NI Global Issues for Learners of English > Country profiles > Uganda



Uganda flag

Map of Uganda

Where Uganda is

Area of country: 18,592,000 square kilometers

Information at a Glance


Population: 18,592,000
Population Growth rate: 2.72%
Ethnic groups: many tribal ethnic groups: Most Ugandans come from the integration of various ethnic groups, mainly the Baganda, Bunyoro and Batoro
Religions: Roman Catholic 33%, Protestant 33%, Muslim 16%, indigenous beliefs 18%

With over 20% of the people HIV-carriers, AIDS is a major factor affecting the people of Uganda.


Currency: Shilling
GDP per capita: $1,370
Main Industries: agriculture
Main exports
: coffee

While Uganda remains very poor, it has been growing steadily for a number of years. Inflation is serious and there is a heavy debt burden.


Life expectancy: 40.2 years
Infant mortality: 93.25 deaths/1,000
Average calories consumed: 91% of calories needed
Safe water: 34% of population has access


Uganda has a heavy debt burden and has a very little manufacturing. Its debt servicing to exports ratio is three times the IMF estimate for sustainability.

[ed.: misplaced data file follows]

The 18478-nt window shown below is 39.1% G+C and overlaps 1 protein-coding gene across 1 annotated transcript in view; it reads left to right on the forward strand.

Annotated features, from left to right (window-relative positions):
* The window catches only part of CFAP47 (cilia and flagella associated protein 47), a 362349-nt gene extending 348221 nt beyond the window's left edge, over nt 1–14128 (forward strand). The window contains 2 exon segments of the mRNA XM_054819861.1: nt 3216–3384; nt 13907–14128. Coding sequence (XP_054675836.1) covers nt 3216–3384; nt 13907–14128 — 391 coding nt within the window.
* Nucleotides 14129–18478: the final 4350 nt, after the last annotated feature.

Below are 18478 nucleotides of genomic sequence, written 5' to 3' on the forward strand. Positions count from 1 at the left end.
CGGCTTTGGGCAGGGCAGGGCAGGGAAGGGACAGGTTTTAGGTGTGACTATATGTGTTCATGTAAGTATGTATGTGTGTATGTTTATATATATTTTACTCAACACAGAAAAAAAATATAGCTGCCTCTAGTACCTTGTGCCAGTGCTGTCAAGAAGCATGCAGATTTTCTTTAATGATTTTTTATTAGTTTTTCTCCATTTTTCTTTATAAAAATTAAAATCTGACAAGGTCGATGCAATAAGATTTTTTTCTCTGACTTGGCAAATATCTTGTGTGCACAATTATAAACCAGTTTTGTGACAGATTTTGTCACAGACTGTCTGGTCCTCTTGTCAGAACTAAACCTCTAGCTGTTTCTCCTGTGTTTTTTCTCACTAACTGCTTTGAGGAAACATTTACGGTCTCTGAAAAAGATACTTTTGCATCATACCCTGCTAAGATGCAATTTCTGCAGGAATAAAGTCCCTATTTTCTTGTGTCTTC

Literacy rate: 61.8%.
Languages: English and Swahili are the official national languages. Luganda and Swahili are widely spoken.

Income Distribution

Structural adjustment is widening the gaps.


Regions: the country is most high plateau.
Problems:deforestation; overgrazing; soil erosion; poaching


Uganda went through a long period of terror, under Obote and later under Idi Amin. The current government has worked to bring things back to normal. It has also tried to bring about local democracy and struggled against trial divisions. Its economic policies, however, may not be designed to help all the people of Uganda. In addition, the government is resisting pressure for multi-party democracy.

Freedom & human rights

Ugandans are a lot freer from tyranny. Unfortunately, there have been efforts to control the press and to control political opponents.

Position of women: Womenıs achievements are seen as part of modernization. A woman is vice-president. There are new opportunities but still a long way to go.


Sources: The World Guide; Leading Issues in Economic Development 7th edition by Meier and Rauch; Uganda country profile, the New Internationalist. CIA Factbook 2000.

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Last modified 4 Jan 2001